The next article in our series covers California Family Law Form FL-117, which is the Notice and Acknowledgement of Receipt. This form is required when you’re opting to serve the Petition (FL-100), Summons (FL-110), and UCCJEA (FL-105), by mail to your spouse.
Serving by mail is a good idea when the two of you get along, things are amicable, and there’s a level of trust that still exists. It’s suitable to avoid potential embarrassment to your spouse as well. Trust is required because your spouse will need to fill out this form and return it to you. If you don’t feel they’ll be responsible enough to perform this task, you might opt for personal service instead. It’s going to come down to convenience and what works best in your situation. If you are amicable with your spouse, have a brief discussion to figure out the best option for the two of you.
You’ve decided on service by mail, so you’re going to complete this form and mail it along with a blank copy to your spouse with the other forms mentioned above.
Personal and Court Information
Continuing on with our sample family, the Smiths, input your personal information. Our petitioner John is in Contra Costa County and his address is 124 Rose Street in San Ramon, California, 94582. His phone number is (415) 442-4577. Remember, the fax number and email address are optional in Contra Costa County, and we’re going to input, “In Pro Per” in the, “Attorney For” field. The courthouse in Contra Costa is located 751 Pine Street. The mailing address is PO Box 911, and the city and zip code, Martinez, 94553. By the time you arrive at this form, you should know the branch name as Peter L. Spinetta Family Law Center. The petitioner asking for (or filing for) the divorce is John Smith, and the respondent would be his spouse, Jane.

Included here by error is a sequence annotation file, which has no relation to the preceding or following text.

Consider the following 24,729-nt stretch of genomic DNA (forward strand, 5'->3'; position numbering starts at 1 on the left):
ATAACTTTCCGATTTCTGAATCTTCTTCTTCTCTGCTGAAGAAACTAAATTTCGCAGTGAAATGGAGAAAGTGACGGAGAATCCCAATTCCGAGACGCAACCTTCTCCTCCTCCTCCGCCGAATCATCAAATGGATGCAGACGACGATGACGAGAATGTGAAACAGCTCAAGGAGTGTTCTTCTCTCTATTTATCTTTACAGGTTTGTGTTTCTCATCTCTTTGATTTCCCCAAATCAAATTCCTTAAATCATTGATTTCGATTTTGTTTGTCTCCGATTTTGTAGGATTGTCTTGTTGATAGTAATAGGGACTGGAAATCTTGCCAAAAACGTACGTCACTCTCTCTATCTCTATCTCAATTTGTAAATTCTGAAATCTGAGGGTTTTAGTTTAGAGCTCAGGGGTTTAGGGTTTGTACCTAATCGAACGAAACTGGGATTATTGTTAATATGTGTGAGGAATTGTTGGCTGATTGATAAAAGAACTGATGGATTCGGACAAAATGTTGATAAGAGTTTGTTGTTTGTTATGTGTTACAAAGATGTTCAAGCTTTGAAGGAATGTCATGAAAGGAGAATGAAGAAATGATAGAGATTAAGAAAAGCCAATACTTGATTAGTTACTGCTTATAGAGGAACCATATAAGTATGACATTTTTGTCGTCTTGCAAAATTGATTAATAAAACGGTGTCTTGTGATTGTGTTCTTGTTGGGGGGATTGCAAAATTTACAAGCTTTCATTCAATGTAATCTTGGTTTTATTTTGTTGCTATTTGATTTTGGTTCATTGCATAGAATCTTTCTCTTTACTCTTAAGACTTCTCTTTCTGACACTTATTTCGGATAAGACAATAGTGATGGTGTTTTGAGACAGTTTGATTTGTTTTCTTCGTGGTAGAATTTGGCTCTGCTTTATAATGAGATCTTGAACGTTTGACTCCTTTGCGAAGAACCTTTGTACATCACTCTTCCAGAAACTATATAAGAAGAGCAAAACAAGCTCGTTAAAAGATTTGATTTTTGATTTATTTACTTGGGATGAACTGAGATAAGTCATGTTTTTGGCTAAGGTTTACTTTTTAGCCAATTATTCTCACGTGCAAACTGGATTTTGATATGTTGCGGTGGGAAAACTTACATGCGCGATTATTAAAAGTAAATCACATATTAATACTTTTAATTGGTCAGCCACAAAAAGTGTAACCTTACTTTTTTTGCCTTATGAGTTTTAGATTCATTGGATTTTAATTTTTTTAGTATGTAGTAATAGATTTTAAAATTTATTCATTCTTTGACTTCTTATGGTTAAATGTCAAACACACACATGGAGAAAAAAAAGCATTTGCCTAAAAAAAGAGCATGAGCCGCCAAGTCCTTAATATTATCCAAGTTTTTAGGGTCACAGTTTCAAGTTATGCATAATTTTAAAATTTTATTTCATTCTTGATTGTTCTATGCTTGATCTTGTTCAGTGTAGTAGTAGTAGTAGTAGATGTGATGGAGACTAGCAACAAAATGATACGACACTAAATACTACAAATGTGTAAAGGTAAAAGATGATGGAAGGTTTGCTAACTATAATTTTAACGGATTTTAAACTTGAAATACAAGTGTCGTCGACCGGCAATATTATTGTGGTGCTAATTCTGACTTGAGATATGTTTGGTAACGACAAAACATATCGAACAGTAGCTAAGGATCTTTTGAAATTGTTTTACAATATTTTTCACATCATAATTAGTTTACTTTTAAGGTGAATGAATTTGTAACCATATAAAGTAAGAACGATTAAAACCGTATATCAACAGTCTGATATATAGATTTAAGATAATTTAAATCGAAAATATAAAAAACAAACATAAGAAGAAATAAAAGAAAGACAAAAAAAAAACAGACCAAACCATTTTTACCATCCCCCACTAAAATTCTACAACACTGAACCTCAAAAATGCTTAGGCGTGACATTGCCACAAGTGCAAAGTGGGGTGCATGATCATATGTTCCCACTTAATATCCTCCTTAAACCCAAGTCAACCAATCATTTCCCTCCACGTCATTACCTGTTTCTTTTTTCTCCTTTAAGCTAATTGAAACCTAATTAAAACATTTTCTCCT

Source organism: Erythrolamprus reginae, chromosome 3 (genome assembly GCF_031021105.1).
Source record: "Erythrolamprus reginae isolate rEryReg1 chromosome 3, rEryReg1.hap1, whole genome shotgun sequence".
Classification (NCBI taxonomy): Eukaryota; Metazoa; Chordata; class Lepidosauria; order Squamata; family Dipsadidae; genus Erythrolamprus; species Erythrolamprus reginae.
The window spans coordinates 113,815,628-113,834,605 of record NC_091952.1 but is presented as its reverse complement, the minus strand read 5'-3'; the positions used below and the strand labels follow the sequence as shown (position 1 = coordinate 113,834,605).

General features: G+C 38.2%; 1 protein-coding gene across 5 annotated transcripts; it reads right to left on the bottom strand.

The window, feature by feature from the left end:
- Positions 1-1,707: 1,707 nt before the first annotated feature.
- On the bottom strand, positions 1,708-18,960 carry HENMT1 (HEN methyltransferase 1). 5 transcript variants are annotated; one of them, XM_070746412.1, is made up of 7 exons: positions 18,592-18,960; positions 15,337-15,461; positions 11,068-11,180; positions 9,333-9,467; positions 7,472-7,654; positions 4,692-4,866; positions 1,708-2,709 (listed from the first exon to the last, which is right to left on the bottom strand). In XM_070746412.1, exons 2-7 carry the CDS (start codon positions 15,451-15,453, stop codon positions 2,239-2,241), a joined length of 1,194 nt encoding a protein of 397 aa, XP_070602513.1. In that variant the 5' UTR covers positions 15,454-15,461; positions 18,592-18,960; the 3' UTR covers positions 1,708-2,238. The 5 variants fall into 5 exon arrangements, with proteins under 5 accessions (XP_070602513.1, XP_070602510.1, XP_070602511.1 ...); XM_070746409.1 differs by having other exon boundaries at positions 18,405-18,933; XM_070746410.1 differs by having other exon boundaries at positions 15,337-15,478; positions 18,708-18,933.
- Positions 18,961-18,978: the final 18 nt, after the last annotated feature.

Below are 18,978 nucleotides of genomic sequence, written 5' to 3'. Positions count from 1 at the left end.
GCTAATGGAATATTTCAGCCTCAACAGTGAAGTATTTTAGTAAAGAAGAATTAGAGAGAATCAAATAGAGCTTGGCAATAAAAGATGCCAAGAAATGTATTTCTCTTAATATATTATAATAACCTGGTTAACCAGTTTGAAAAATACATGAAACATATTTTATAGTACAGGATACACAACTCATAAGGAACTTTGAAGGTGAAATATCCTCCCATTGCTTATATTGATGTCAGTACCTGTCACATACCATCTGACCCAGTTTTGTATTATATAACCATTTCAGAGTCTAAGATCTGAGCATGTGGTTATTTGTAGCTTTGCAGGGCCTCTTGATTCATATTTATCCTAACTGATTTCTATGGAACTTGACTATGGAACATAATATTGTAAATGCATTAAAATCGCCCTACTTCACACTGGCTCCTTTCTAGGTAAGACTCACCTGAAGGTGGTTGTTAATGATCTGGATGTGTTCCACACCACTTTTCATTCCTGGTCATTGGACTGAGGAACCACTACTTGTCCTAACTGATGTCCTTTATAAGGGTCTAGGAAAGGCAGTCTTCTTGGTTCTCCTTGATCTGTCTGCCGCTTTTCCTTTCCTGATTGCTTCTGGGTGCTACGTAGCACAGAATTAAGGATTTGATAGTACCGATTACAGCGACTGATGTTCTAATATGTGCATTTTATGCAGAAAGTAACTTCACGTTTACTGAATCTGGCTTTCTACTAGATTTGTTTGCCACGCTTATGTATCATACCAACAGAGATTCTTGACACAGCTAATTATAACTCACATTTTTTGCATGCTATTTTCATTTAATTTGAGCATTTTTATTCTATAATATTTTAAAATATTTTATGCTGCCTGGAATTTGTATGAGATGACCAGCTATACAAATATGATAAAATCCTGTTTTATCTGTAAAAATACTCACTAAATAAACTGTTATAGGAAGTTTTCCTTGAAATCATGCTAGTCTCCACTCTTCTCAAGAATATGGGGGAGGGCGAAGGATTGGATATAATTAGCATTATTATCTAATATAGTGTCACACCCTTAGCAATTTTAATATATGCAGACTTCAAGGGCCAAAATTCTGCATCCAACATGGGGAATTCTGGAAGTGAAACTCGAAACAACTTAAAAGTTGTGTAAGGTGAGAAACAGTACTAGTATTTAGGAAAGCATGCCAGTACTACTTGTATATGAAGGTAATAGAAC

If you’re filling out this form, you’ve already served (or are in the process of serving) the respondent, and you’ve already filed your petition (FL-100), your summons (FL-110), and if you have minor children, FL-105 (UCCJEA) with the court. You should also have a case number, and from now on you need to include your case number on every document. In Contra Costa County, it starts with “D.” If the filing year is 2016, and then it’s going to be, “D16-” and your assigned 5 digit number.
1: Name of Individual Being Served
In the sample case, it is going to be the respondent Jane Smith. Immediately above that line in parentheses, it mentions “Sender completes..,” meaning you, the petitioner, or in this case John, will be completing items 1 through 4 before mailing.
2: Date of Mailing & 3: Sender’s Name
Recall from form FL-115 that the individual that performs the service is someone over 18 and not a party in the case. Our sample petitioner, John, had his dad James serve for him. His name will go in this field, and the date is the date he mailed out the documents. James will then sign on the line to the right.
4: Acknowledgment of Receipt
In our sample case, we need to remember what is to be served (in the case of this form,service by mail) to respondent Jane, and what you will likely serve on your spouse:
- FL-105 (your completed form + a blank copy; minor children only)
- FL-120 (blank)
5, 6: Recipient’s Section
Respondent Jane will need to sign and date, then mail back to you. We touched on the responsibility factor when it comes to your spouse, so you have to trust them to follow through. The respondent is to sign and send it back within twenty days of the date that it was mailed.
This form is not a stand-alone form, but goes along with the Proof of Service of Summons (FL-115). If you are serving by mail and Notice and Acknowledgement of Receipt, this form, once completed and received from your spouse, is part 2 of FL-115. You’ll take these to the court for filing.
If you spouse doesn’t follow through, you’re going to have to rely on personal service. This takes you back to making the right decision as far as method of service based on your personal situation. For any other questions, please contact us at 925-215-1388, or you can reach me via email.
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